(hb; 2010; illustrations by Ian Falconer)
From the inside flap:
"If animals were more like us,
if mice kept pets and toads could cuss,
if dogs had wives and chipmunks dated,
sheep sat still and meditated,
then in the forest, field and dairy
you might find this bestiary,
read by storks, by rats and kitties,
skimmed by cows with milk-stained titties.
'I found this book to be most droll,'
might quip the bear, the owl, the mole.
Others, though, would be more coarse.
'Bull,' could say the pig and horse.
As to the scribe, they'd quote the hen:
'Trust me, he's no La Fontaine.' "
Grim morality-toned book that looks like a kid's book, but isn't.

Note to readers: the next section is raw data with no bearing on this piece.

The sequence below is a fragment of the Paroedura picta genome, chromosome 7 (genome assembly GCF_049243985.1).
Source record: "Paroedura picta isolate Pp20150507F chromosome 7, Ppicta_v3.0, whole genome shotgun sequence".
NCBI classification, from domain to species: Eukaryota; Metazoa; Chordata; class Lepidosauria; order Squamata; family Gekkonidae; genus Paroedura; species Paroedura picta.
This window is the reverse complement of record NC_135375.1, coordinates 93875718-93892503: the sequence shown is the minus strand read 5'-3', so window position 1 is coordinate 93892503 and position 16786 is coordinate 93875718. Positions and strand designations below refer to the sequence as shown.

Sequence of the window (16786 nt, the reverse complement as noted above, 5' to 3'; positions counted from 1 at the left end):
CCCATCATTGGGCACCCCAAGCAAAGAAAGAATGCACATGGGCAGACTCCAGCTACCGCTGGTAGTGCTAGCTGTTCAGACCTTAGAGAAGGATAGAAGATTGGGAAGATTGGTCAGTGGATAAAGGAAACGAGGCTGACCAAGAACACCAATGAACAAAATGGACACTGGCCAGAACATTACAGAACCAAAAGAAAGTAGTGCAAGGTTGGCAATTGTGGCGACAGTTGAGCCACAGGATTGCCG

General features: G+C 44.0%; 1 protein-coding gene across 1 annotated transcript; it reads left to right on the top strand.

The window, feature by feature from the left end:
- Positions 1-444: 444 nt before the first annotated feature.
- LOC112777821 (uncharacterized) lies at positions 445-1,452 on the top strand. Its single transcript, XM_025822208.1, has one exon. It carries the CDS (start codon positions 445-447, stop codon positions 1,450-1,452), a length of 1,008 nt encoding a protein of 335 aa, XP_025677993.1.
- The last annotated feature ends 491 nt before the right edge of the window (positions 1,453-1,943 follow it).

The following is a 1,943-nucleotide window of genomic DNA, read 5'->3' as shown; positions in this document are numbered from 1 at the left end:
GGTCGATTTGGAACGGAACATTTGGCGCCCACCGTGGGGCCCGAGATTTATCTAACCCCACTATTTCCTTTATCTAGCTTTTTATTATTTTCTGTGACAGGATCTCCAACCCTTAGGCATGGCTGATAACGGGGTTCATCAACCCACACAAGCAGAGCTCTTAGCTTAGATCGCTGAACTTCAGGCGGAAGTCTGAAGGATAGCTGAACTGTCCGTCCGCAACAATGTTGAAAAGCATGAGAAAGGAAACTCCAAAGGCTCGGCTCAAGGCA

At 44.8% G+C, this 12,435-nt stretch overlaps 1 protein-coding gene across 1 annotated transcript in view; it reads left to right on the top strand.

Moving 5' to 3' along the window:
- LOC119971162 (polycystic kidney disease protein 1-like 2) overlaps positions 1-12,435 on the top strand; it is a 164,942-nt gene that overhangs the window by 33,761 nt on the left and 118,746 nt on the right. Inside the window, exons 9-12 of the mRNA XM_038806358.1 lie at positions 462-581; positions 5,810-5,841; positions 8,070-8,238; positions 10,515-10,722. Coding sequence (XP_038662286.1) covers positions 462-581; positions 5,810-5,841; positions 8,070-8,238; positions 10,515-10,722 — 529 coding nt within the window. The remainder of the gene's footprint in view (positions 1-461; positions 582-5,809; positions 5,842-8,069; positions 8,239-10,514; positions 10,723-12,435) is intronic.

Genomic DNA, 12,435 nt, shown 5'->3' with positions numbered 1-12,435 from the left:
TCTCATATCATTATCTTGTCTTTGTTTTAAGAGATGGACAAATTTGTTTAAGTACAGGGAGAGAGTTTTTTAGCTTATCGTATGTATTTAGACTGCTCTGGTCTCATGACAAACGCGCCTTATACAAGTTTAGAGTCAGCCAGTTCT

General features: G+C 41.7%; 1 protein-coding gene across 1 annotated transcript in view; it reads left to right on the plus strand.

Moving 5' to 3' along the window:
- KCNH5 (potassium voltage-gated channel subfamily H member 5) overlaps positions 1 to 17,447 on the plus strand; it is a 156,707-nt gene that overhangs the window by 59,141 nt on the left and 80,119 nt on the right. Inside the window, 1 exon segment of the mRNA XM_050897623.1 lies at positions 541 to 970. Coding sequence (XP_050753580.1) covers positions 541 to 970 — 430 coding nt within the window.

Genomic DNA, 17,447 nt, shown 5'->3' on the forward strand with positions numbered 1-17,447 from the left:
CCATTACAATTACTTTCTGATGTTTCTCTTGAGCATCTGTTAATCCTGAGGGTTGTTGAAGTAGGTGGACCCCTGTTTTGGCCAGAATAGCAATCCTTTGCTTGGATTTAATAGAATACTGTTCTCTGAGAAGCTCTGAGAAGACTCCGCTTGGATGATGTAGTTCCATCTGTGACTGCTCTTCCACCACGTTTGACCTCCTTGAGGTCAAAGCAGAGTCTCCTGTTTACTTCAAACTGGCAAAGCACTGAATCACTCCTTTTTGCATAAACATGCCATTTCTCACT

Falconer's stunning illustrations amplify the effect of Sedaris's short, sharp 'animals with anthromorphized motives' stories, from the bleak "The Crow and the Lamb", "The Vigilant Rabbit" and "The Sick Rat and the Healthy Rat" (with their egregious, manipulative and self-righteous villains) to the comparatively gentle and sublime "The Parenting Storks" and "The Grieving Owl".
This book isn't for the faint of heart, but it should be read by as many people as possible. There's more than a bit of ourselves in these fickle, purblind, judgmental and pernicious animals, more than most of us would probably like to admit.
This is one of my favorite reads of late -- worth owning.
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